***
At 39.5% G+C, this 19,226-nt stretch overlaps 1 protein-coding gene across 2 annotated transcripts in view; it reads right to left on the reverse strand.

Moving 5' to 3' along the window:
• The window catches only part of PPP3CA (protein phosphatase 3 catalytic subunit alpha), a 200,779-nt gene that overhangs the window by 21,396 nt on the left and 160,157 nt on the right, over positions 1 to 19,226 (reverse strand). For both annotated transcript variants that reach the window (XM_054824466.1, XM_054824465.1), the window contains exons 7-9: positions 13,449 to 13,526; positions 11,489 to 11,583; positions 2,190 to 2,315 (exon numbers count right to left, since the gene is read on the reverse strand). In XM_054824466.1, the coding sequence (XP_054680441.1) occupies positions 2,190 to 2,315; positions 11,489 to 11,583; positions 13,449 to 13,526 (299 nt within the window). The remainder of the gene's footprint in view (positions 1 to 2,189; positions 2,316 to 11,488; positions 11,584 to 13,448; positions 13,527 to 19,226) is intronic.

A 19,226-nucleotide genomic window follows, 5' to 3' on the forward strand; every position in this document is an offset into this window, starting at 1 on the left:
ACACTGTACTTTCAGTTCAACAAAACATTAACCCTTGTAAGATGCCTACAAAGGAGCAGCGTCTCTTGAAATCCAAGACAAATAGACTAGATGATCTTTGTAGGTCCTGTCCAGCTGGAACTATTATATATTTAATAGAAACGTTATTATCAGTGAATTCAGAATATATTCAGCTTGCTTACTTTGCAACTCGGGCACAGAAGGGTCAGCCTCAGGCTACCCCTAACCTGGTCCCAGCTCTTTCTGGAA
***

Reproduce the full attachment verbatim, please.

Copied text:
At 39.5% G+C, this 19,226-nt stretch overlaps 1 protein-coding gene across 2 annotated transcripts in view; it reads right to left on the reverse strand.

Moving 5' to 3' along the window:
• The window catches only part of PPP3CA (protein phosphatase 3 catalytic subunit alpha), a 200,779-nt gene that overhangs the window by 21,396 nt on the left and 160,157 nt on the right, over positions 1 to 19,226 (reverse strand). For both annotated transcript variants that reach the window (XM_054824466.1, XM_054824465.1), the window contains exons 7-9: positions 13,449 to 13,526; positions 11,489 to 11,583; positions 2,190 to 2,315 (exon numbers count right to left, since the gene is read on the reverse strand). In XM_054824466.1, the coding sequence (XP_054680441.1) occupies positions 2,190 to 2,315; positions 11,489 to 11,583; positions 13,449 to 13,526 (299 nt within the window). The remainder of the gene's footprint in view (positions 1 to 2,189; positions 2,316 to 11,488; positions 11,584 to 13,448; positions 13,527 to 19,226) is intronic.

A 19,226-nucleotide genomic window follows, 5' to 3' on the forward strand; every position in this document is an offset into this window, starting at 1 on the left:
ACACTGTACTTTCAGTTCAACAAAACATTAACCCTTGTAAGATGCCTACAAAGGAGCAGCGTCTCTTGAAATCCAAGACAAATAGACTAGATGATCTTTGTAGGTCCTGTCCAGCTGGAACTATTATATATTTAATAGAAACGTTATTATCAGTGAATTCAGAATATATTCAGCTTGCTTACTTTGCAACTCGGGCACAGAAGGGTCAGCCTCAGGCTACCCCTAACCTGGTCCCAGCTCTTTCTGGAA